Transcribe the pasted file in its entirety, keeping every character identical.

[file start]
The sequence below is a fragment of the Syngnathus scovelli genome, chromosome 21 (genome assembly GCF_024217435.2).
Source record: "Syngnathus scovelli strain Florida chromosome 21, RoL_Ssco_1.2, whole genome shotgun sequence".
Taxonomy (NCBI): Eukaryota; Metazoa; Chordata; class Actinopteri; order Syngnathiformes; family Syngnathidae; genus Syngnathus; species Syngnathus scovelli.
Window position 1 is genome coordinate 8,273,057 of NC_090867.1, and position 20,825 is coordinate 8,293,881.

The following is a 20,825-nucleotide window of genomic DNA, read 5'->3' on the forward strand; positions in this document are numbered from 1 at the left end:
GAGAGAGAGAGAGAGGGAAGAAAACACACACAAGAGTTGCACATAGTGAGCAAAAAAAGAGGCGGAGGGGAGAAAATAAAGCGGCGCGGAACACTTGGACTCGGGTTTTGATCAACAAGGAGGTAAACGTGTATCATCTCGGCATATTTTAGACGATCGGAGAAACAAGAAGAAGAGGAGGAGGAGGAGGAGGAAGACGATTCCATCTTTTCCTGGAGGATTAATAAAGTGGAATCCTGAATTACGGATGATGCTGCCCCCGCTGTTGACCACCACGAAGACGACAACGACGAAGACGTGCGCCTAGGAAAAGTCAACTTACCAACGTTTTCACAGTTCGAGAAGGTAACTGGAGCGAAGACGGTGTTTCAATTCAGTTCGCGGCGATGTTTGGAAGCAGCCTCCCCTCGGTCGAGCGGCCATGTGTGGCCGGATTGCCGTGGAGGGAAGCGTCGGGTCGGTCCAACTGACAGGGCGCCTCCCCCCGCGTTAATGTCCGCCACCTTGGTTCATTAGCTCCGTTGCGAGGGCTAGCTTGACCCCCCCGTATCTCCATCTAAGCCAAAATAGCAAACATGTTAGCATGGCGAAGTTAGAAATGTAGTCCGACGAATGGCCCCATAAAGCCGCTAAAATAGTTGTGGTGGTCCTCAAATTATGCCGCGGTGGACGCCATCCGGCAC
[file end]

The sequence below is a fragment of the Syngnathus scovelli genome, chromosome 21 (genome assembly GCF_024217435.2).
Source record: "Syngnathus scovelli strain Florida chromosome 21, RoL_Ssco_1.2, whole genome shotgun sequence".
Taxonomy (NCBI): Eukaryota; Metazoa; Chordata; class Actinopteri; order Syngnathiformes; family Syngnathidae; genus Syngnathus; species Syngnathus scovelli.
Window position 1 is genome coordinate 8,273,057 of NC_090867.1, and position 20,825 is coordinate 8,293,881.

The following is a 20,825-nucleotide window of genomic DNA, read 5'->3' on the forward strand; positions in this document are numbered from 1 at the left end:
GAGAGAGAGAGAGAGGGAAGAAAACACACACAAGAGTTGCACATAGTGAGCAAAAAAAGAGGCGGAGGGGAGAAAATAAAGCGGCGCGGAACACTTGGACTCGGGTTTTGATCAACAAGGAGGTAAACGTGTATCATCTCGGCATATTTTAGACGATCGGAGAAACAAGAAGAAGAGGAGGAGGAGGAGGAGGAAGACGATTCCATCTTTTCCTGGAGGATTAATAAAGTGGAATCCTGAATTACGGATGATGCTGCCCCCGCTGTTGACCACCACGAAGACGACAACGACGAAGACGTGCGCCTAGGAAAAGTCAACTTACCAACGTTTTCACAGTTCGAGAAGGTAACTGGAGCGAAGACGGTGTTTCAATTCAGTTCGCGGCGATGTTTGGAAGCAGCCTCCCCTCGGTCGAGCGGCCATGTGTGGCCGGATTGCCGTGGAGGGAAGCGTCGGGTCGGTCCAACTGACAGGGCGCCTCCCCCCGCGTTAATGTCCGCCACCTTGGTTCATTAGCTCCGTTGCGAGGGCTAGCTTGACCCCCCCGTATCTCCATCTAAGCCAAAATAGCAAACATGTTAGCATGGCGAAGTTAGAAATGTAGTCCGACGAATGGCCCCATAAAGCCGCTAAAATAGTTGTGGTGGTCCTCAAATTATGCCGCGGTGGACGCCATCCGGCAC